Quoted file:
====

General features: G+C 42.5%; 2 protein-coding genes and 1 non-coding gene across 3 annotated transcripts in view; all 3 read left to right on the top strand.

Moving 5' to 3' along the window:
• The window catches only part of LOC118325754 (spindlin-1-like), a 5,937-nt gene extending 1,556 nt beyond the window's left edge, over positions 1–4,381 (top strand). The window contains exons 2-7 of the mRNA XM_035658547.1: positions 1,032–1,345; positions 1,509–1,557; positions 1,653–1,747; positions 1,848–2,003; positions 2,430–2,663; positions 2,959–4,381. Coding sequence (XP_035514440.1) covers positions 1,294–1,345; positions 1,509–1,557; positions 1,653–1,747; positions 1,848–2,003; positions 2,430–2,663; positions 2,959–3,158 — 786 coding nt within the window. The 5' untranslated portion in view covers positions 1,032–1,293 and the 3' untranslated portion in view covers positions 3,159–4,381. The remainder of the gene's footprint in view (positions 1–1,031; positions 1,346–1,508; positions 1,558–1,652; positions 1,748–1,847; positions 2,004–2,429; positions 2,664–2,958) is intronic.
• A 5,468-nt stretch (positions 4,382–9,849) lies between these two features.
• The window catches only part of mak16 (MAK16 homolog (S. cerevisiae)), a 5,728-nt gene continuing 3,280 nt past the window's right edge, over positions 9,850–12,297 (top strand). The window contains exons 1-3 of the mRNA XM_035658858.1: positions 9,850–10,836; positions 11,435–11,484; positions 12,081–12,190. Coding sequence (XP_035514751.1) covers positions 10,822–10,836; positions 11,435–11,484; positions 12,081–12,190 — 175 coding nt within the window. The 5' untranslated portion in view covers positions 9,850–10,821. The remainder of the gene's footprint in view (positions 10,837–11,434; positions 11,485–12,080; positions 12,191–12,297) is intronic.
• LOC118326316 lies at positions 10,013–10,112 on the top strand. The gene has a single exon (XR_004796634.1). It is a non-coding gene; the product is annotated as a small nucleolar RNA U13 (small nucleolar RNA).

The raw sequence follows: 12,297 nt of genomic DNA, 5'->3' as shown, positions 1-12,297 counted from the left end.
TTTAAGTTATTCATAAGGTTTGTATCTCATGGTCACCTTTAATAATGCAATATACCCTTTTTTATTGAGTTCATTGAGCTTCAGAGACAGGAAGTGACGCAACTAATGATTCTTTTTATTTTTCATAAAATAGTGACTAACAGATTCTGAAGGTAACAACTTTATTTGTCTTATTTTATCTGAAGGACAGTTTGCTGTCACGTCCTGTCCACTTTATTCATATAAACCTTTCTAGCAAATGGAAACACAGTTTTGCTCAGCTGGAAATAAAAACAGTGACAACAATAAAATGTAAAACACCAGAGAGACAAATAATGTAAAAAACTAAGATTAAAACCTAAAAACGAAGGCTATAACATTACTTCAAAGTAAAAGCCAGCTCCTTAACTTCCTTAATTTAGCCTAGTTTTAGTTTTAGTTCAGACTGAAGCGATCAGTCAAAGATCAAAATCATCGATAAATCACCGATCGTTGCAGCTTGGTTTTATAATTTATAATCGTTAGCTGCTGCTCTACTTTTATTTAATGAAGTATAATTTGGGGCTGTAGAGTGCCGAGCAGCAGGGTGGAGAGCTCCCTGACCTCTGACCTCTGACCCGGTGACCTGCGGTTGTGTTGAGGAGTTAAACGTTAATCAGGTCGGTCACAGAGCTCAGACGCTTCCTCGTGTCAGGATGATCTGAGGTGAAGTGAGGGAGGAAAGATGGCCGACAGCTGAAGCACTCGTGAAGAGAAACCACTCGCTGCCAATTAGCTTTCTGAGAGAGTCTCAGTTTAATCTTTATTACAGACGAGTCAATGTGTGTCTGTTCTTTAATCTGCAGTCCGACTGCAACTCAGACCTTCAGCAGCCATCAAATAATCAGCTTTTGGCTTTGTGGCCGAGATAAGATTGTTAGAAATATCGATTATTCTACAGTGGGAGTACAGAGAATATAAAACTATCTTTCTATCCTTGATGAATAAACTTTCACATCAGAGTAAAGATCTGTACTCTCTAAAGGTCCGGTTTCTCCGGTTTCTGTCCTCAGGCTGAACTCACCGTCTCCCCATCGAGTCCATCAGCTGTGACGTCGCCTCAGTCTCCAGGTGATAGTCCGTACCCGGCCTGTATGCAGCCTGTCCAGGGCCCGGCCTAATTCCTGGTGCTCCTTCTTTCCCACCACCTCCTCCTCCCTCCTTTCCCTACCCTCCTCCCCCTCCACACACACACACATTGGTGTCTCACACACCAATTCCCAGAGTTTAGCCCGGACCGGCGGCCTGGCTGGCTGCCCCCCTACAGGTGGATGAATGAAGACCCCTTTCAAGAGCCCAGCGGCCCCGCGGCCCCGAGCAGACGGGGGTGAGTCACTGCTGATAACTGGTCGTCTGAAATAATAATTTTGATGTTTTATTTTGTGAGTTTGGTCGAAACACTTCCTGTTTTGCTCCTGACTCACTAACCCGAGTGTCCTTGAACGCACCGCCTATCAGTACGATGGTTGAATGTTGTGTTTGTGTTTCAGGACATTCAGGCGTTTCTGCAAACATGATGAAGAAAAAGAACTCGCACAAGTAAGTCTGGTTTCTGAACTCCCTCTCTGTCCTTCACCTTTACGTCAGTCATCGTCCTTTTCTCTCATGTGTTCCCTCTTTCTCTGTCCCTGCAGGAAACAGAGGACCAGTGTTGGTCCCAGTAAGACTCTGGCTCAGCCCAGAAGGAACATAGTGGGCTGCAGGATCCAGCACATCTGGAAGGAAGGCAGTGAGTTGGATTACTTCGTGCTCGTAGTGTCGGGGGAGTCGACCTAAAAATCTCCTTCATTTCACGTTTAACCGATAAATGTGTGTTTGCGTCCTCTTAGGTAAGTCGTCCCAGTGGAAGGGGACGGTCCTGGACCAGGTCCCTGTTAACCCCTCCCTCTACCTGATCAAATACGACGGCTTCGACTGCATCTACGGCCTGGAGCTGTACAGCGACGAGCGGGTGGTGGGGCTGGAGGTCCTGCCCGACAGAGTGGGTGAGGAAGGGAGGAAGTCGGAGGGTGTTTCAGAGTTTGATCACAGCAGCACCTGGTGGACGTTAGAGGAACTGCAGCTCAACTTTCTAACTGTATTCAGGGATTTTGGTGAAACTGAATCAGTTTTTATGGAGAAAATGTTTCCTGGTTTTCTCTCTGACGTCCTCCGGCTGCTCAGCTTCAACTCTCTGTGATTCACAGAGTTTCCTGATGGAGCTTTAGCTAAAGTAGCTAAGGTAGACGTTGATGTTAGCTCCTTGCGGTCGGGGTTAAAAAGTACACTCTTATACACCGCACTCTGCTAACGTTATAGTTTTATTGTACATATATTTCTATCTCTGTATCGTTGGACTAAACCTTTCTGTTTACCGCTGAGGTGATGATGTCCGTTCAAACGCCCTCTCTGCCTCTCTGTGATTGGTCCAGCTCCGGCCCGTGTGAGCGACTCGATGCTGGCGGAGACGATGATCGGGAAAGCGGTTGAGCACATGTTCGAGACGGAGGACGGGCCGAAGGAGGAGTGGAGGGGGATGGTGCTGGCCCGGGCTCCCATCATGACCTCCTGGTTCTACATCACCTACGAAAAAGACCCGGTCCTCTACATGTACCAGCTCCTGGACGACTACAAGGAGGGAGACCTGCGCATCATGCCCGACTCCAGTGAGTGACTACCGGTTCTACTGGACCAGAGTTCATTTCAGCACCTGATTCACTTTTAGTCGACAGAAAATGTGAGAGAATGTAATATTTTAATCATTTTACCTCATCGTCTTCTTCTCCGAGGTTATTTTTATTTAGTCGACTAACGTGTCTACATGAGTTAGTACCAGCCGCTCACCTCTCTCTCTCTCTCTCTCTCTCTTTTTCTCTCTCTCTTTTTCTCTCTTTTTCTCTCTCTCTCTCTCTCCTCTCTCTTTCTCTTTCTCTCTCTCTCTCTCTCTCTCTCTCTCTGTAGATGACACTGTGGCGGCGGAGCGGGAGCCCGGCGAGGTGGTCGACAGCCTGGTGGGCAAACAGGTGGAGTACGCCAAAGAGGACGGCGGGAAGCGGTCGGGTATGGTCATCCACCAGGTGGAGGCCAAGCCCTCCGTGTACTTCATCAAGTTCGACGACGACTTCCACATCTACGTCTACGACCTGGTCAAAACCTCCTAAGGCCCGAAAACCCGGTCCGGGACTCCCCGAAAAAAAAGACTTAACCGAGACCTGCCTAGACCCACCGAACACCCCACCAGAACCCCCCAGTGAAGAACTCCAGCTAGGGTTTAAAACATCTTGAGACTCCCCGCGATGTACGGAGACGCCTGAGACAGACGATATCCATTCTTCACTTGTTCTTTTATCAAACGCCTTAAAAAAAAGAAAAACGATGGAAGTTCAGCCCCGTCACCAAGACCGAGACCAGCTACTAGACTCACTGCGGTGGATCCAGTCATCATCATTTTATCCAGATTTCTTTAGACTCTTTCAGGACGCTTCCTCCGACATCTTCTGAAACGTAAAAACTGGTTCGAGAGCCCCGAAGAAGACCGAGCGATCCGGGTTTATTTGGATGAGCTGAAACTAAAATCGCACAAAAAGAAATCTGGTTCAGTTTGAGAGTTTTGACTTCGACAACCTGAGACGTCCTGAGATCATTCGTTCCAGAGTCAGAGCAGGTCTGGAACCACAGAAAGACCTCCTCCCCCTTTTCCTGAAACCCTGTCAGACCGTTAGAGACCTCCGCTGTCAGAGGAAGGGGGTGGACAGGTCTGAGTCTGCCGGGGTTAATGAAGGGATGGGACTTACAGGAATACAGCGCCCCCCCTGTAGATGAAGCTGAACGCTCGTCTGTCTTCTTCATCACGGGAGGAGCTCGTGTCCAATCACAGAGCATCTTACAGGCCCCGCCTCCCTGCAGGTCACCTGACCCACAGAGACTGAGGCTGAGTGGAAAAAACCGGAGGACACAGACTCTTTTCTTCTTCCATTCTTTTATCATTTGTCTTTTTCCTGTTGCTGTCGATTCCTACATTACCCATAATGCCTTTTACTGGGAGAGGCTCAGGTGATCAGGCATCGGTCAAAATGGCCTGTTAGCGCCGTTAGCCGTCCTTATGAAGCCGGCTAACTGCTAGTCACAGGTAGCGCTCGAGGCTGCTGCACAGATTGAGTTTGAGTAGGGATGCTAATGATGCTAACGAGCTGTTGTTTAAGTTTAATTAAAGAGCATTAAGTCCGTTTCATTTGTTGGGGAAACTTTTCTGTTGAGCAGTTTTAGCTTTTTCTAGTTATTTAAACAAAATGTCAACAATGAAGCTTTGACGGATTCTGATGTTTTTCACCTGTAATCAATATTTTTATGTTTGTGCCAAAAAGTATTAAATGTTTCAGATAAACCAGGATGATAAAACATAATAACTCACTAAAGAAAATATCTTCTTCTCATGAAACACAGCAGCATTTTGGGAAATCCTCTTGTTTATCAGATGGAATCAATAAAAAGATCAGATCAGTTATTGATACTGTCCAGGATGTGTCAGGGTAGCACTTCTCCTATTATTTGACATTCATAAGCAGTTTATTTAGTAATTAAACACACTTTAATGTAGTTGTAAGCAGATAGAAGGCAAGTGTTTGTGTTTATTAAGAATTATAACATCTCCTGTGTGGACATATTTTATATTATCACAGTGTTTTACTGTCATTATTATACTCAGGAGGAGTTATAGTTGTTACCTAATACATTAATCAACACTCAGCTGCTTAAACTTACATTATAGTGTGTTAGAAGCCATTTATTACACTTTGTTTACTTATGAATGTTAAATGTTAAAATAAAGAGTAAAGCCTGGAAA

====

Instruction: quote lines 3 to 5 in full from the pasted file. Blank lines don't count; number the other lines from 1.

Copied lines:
• The window catches only part of LOC118325754 (spindlin-1-like), a 5,937-nt gene extending 1,556 nt beyond the window's left edge, over positions 1–4,381 (top strand). The window contains exons 2-7 of the mRNA XM_035658547.1: positions 1,032–1,345; positions 1,509–1,557; positions 1,653–1,747; positions 1,848–2,003; positions 2,430–2,663; positions 2,959–4,381. Coding sequence (XP_035514440.1) covers positions 1,294–1,345; positions 1,509–1,557; positions 1,653–1,747; positions 1,848–2,003; positions 2,430–2,663; positions 2,959–3,158 — 786 coding nt within the window. The 5' untranslated portion in view covers positions 1,032–1,293 and the 3' untranslated portion in view covers positions 3,159–4,381. The remainder of the gene's footprint in view (positions 1–1,031; positions 1,346–1,508; positions 1,558–1,652; positions 1,748–1,847; positions 2,004–2,429; positions 2,664–2,958) is intronic.
• A 5,468-nt stretch (positions 4,382–9,849) lies between these two features.
• The window catches only part of mak16 (MAK16 homolog (S. cerevisiae)), a 5,728-nt gene continuing 3,280 nt past the window's right edge, over positions 9,850–12,297 (top strand). The window contains exons 1-3 of the mRNA XM_035658858.1: positions 9,850–10,836; positions 11,435–11,484; positions 12,081–12,190. Coding sequence (XP_035514751.1) covers positions 10,822–10,836; positions 11,435–11,484; positions 12,081–12,190 — 175 coding nt within the window. The 5' untranslated portion in view covers positions 9,850–10,821. The remainder of the gene's footprint in view (positions 10,837–11,434; positions 11,485–12,080; positions 12,191–12,297) is intronic.